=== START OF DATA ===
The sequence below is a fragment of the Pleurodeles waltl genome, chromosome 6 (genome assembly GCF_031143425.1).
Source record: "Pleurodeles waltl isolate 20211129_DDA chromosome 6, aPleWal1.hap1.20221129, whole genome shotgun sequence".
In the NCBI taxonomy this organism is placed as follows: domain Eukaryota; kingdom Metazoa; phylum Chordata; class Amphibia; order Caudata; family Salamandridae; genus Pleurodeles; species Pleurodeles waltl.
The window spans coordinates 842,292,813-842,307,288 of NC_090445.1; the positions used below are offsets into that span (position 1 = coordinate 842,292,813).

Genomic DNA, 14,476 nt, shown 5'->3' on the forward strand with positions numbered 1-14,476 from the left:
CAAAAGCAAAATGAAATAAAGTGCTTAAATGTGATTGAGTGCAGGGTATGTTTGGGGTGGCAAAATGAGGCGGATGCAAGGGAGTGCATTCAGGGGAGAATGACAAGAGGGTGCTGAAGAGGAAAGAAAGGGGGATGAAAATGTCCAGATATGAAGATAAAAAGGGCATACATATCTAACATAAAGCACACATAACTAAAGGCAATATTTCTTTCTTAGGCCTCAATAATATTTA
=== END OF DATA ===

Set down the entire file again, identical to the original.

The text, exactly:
The sequence below is a fragment of the Pleurodeles waltl genome, chromosome 6 (genome assembly GCF_031143425.1).
Source record: "Pleurodeles waltl isolate 20211129_DDA chromosome 6, aPleWal1.hap1.20221129, whole genome shotgun sequence".
In the NCBI taxonomy this organism is placed as follows: domain Eukaryota; kingdom Metazoa; phylum Chordata; class Amphibia; order Caudata; family Salamandridae; genus Pleurodeles; species Pleurodeles waltl.
The window spans coordinates 842,292,813-842,307,288 of NC_090445.1; the positions used below are offsets into that span (position 1 = coordinate 842,292,813).

Genomic DNA, 14,476 nt, shown 5'->3' on the forward strand with positions numbered 1-14,476 from the left:
CAAAAGCAAAATGAAATAAAGTGCTTAAATGTGATTGAGTGCAGGGTATGTTTGGGGTGGCAAAATGAGGCGGATGCAAGGGAGTGCATTCAGGGGAGAATGACAAGAGGGTGCTGAAGAGGAAAGAAAGGGGGATGAAAATGTCCAGATATGAAGATAAAAAGGGCATACATATCTAACATAAAGCACACATAACTAAAGGCAATATTTCTTTCTTAGGCCTCAATAATATTTA